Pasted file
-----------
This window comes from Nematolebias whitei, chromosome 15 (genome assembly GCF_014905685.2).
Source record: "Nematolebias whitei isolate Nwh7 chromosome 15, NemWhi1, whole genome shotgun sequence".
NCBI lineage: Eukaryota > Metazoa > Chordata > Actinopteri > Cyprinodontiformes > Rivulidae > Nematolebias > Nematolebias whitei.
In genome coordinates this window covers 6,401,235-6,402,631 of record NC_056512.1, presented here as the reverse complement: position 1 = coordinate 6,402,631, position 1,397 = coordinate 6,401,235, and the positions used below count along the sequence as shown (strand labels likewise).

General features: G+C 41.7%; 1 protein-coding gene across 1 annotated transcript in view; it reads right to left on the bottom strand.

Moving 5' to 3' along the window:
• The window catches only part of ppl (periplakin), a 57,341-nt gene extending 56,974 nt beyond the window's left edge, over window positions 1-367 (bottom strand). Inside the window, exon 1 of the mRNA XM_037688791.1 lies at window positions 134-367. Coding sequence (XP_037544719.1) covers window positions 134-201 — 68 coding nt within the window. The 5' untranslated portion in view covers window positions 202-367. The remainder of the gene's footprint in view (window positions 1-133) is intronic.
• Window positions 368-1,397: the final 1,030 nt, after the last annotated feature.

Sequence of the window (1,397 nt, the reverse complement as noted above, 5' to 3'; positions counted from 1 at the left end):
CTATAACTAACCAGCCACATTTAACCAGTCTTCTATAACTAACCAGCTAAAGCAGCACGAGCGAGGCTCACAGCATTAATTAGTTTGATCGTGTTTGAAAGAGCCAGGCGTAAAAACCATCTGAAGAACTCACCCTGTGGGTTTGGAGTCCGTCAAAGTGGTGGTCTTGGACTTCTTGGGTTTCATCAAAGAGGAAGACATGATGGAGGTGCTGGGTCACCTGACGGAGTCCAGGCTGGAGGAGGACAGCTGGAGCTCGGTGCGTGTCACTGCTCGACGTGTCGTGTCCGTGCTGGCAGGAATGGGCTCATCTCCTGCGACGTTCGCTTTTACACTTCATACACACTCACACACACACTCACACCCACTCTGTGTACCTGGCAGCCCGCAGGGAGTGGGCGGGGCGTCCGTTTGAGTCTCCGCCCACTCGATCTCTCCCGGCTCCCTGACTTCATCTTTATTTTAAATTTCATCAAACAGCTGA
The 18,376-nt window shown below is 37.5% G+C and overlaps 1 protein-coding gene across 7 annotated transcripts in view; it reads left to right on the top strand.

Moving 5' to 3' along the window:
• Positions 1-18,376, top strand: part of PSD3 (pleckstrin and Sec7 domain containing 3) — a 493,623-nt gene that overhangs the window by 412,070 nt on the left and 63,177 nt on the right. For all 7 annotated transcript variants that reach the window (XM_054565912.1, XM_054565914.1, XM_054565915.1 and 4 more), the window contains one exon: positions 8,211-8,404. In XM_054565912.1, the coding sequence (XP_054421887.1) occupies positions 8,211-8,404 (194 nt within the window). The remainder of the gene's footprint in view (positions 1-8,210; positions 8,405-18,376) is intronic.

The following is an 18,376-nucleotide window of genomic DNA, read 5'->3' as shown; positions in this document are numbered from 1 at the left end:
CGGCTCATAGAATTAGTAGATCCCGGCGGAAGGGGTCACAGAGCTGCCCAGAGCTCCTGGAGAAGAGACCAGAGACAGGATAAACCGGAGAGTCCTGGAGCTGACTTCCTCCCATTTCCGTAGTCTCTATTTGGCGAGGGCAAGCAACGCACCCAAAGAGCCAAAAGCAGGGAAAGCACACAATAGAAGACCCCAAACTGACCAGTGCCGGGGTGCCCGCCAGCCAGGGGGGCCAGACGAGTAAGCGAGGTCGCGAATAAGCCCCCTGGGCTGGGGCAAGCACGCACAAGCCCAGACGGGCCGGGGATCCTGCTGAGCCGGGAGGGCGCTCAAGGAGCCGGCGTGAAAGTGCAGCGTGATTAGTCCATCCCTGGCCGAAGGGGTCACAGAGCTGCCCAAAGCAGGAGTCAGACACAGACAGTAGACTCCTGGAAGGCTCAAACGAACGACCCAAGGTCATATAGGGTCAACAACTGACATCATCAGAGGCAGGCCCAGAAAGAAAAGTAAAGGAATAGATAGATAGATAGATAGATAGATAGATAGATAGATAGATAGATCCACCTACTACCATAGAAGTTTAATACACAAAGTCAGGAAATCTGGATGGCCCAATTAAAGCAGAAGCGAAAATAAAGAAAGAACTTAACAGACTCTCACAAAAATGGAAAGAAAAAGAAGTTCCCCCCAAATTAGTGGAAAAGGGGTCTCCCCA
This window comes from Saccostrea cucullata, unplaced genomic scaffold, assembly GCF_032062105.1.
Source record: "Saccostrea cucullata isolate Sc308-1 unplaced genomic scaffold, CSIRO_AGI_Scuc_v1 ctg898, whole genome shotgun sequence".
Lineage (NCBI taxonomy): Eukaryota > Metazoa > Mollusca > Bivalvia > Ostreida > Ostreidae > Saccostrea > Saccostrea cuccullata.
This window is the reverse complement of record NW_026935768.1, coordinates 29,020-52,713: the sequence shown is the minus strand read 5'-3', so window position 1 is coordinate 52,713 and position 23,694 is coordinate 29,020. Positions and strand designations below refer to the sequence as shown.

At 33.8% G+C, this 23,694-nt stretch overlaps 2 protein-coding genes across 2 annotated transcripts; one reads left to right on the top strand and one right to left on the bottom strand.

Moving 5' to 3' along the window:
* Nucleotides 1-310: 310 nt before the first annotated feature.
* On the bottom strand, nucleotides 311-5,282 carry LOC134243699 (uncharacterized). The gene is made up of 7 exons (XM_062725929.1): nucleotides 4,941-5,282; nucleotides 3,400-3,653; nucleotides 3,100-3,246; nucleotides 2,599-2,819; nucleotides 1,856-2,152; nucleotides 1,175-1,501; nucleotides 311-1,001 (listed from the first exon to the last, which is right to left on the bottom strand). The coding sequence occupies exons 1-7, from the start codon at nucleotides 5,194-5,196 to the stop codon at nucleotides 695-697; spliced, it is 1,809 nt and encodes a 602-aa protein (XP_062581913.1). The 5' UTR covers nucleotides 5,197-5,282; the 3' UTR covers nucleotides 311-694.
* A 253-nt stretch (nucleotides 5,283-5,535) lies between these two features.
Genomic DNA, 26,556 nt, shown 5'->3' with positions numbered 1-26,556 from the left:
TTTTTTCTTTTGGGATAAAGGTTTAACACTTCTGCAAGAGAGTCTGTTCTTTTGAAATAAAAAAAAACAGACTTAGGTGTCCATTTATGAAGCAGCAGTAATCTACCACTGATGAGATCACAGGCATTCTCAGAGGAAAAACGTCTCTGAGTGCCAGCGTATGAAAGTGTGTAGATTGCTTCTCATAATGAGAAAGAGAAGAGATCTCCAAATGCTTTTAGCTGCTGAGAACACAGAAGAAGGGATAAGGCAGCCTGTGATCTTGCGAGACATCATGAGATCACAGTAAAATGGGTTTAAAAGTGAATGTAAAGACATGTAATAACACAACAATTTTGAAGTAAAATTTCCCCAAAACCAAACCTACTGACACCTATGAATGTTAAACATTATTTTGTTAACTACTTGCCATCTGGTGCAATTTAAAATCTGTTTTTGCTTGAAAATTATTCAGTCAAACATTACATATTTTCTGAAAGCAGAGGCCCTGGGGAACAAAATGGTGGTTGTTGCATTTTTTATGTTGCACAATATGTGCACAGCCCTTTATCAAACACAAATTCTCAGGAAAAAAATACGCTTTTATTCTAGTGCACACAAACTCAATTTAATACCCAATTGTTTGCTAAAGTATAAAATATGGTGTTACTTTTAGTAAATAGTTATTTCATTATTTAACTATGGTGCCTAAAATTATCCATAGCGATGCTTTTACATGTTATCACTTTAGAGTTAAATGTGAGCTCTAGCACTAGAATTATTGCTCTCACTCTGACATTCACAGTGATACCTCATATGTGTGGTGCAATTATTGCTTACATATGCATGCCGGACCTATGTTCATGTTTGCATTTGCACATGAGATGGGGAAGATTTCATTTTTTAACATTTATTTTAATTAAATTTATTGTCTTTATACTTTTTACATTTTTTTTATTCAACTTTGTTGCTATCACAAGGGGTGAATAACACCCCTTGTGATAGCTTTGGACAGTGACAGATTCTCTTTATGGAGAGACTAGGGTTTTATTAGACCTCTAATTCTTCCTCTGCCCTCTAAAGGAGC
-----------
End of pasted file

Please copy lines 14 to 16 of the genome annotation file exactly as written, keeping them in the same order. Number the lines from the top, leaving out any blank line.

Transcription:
The following is an 18,376-nucleotide window of genomic DNA, read 5'->3' as shown; positions in this document are numbered from 1 at the left end:
CGGCTCATAGAATTAGTAGATCCCGGCGGAAGGGGTCACAGAGCTGCCCAGAGCTCCTGGAGAAGAGACCAGAGACAGGATAAACCGGAGAGTCCTGGAGCTGACTTCCTCCCATTTCCGTAGTCTCTATTTGGCGAGGGCAAGCAACGCACCCAAAGAGCCAAAAGCAGGGAAAGCACACAATAGAAGACCCCAAACTGACCAGTGCCGGGGTGCCCGCCAGCCAGGGGGGCCAGACGAGTAAGCGAGGTCGCGAATAAGCCCCCTGGGCTGGGGCAAGCACGCACAAGCCCAGACGGGCCGGGGATCCTGCTGAGCCGGGAGGGCGCTCAAGGAGCCGGCGTGAAAGTGCAGCGTGATTAGTCCATCCCTGGCCGAAGGGGTCACAGAGCTGCCCAAAGCAGGAGTCAGACACAGACAGTAGACTCCTGGAAGGCTCAAACGAACGACCCAAGGTCATATAGGGTCAACAACTGACATCATCAGAGGCAGGCCCAGAAAGAAAAGTAAAGGAATAGATAGATAGATAGATAGATAGATAGATAGATAGATAGATAGATCCACCTACTACCATAGAAGTTTAATACACAAAGTCAGGAAATCTGGATGGCCCAATTAAAGCAGAAGCGAAAATAAAGAAAGAACTTAACAGACTCTCACAAAAATGGAAAGAAAAAGAAGTTCCCCCCAAATTAGTGGAAAAGGGGTCTCCCCA
This window comes from Saccostrea cucullata, unplaced genomic scaffold, assembly GCF_032062105.1.